I was making two versions, straight up marmalade and marmalade with cardamom so I divided everything up into two saucepans, which seemed to be large enough. I brought them both up to a fast boil and planned to keep them at a low rolling boil until the setting point. After about fifteen minutes, I tested the consistency with a plate. Watery. Five more minutes, syrupy. Six more minutes and a happy dance later, the cardamom version had set so I turned it off to cool. 15 minutes down the road and the other batch still had not set. It was boiling over and turning very dark. I had to keep turning it down. I burned myself more than once.

Thankfully, I ended up with six pots of delicious orange-cardamom marmalade. The rest of the marmalade never did set, and is bitter and burnt to the taste. I still don’t know what went wrong. I also managed to make two jars of Seville orange curd with three reserved oranges which turned out absolutely delicious, so will share the recipe here.

Seville Orange Curd

Combine the grated zest of 3 Seville oranges & juice of one lemon,

125g butter and 250g sugar in Bain Marie over simmering hot water until completely melted.

Slowly stir in 2 whipped eggs, stirring constantly until mixture is thick on back of wooden spoon (15 mins or so)

careful not too have the heat too high or your eggs will scramble.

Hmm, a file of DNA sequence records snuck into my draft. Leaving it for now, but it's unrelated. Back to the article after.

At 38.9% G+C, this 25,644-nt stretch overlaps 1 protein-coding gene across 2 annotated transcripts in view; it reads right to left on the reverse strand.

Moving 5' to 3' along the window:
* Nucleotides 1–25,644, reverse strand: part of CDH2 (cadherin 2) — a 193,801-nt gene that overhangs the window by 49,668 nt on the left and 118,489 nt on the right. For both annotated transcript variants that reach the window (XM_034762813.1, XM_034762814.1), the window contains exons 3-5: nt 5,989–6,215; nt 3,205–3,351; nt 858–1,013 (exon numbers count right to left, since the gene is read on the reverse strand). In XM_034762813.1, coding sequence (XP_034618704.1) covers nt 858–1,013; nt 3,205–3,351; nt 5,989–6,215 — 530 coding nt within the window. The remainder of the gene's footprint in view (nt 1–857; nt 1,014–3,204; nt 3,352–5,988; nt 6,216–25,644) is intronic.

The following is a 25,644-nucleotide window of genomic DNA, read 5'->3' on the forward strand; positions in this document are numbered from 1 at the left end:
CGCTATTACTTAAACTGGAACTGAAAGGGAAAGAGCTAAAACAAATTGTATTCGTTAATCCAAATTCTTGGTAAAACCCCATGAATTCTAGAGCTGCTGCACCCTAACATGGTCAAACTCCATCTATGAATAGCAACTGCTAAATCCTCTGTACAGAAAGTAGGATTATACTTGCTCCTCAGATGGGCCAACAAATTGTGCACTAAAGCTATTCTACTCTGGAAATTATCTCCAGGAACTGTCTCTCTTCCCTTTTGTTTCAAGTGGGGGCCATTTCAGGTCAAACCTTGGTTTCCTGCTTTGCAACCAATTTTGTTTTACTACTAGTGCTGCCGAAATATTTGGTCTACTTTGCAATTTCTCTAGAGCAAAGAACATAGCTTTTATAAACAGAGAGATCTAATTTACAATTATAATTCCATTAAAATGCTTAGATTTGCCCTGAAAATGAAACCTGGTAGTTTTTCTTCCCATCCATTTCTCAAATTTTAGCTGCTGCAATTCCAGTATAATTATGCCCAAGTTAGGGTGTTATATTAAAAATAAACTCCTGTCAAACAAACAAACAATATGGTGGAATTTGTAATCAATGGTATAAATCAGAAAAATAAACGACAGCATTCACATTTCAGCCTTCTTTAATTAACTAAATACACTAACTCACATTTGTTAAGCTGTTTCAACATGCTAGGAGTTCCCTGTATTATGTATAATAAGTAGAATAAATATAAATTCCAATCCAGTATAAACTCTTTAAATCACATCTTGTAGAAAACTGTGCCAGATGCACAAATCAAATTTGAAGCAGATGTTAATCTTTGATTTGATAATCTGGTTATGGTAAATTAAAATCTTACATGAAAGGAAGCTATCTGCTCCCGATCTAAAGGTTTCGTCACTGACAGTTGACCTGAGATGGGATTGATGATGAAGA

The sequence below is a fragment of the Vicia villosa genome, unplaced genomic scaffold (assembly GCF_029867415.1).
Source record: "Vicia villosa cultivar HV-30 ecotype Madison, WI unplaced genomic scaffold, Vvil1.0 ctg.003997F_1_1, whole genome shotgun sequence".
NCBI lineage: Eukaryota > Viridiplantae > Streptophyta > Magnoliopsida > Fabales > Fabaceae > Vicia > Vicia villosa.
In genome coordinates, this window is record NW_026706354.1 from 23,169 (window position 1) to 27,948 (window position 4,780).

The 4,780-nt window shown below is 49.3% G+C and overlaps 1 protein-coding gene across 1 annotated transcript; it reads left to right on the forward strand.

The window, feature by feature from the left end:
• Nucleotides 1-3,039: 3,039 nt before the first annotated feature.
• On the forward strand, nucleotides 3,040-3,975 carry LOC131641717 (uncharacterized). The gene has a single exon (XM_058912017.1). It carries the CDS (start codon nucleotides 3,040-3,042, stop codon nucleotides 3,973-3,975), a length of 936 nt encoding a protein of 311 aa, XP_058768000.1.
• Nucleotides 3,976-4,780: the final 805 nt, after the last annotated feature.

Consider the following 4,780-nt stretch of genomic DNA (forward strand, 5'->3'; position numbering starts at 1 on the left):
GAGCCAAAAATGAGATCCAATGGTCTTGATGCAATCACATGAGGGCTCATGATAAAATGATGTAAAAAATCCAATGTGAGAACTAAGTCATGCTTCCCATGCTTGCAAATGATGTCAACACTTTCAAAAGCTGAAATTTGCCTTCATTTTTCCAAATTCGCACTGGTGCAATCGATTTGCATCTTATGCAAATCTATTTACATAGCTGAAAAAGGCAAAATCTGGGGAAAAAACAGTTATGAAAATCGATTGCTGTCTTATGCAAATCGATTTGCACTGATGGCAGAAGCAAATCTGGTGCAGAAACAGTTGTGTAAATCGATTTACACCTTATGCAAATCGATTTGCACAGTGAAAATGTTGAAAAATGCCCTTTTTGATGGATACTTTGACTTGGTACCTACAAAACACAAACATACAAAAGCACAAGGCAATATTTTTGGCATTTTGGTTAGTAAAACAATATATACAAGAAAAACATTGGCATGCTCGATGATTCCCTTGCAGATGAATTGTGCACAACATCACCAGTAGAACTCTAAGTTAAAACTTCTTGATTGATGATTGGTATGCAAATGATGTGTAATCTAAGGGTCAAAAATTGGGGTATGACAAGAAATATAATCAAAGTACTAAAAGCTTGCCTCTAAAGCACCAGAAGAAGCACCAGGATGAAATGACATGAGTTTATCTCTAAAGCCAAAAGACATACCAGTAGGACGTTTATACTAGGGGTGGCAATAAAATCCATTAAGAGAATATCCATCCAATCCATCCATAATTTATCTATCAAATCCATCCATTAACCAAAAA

Put into jars and let cool

Refrigerate and eat within a week

I am sure in a year’s time the memories of sweat, burns and tears will have faded….

….and I will try, try, try my marmalade again.

Slan Abhaile,

Imen

Photos and Styling by Imen McDonnell 2012

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Demi Irish Breakfast

24 Sep 2010

No doubt you’ve heard about the quintessential Full Irish Breakfast. In fact, I previously wrote a blog post detailing out the various delicious elements of this famous breakfast platter which you can read here. While the Full Irish is magnificent and reknowned, I couldn’t help but want to share what I like to call our “Demi Irish Breakfast” which is basically what we routinely eat for the weekday breakfast here on the farm as do many other Irish families around the country. Sure, my husband can fry up a mean full Irish on a Sunday morning for us-always a treat-but we also love the simplicity of a boiled egg in cup with a slice of toast and a pot of jam on the side.

I remember my mother-in-law offering this one morning when I was visiting before moving to Ireland. I just thought it was so special and sweet. Of course, we don’t use eggcups at home and hers were dainty stainless steel cups which had gotten a lot of use over the years and had a little patina to them. In the photo you will see one of her egg spoons. It’s a combination of a tiny butter knife and a spoon, perfect for cutting the egg across and spooning out the egg. You’d have a hard time finding those in shops anymore, though they are the perfect design.

I love this breakfast because I am an egg-white only girl and I can scoop out the yolk (hand it over to hubs) and eat the rest. It’s fun to cut the toast into strips or “soldiers” as they are called here for the children to dip into the yolk of a soft boiled egg. We tend to have full slices with bitter orange marmalade or raspberry preserves, but many families I know serve the sweet little “soldiers” with their eggs and love the dippity dipping.

Why not try a charming little Demi Irish Breakfast this weekend?

Slan Abhaile,

Imen

Photo by Imen McDonnell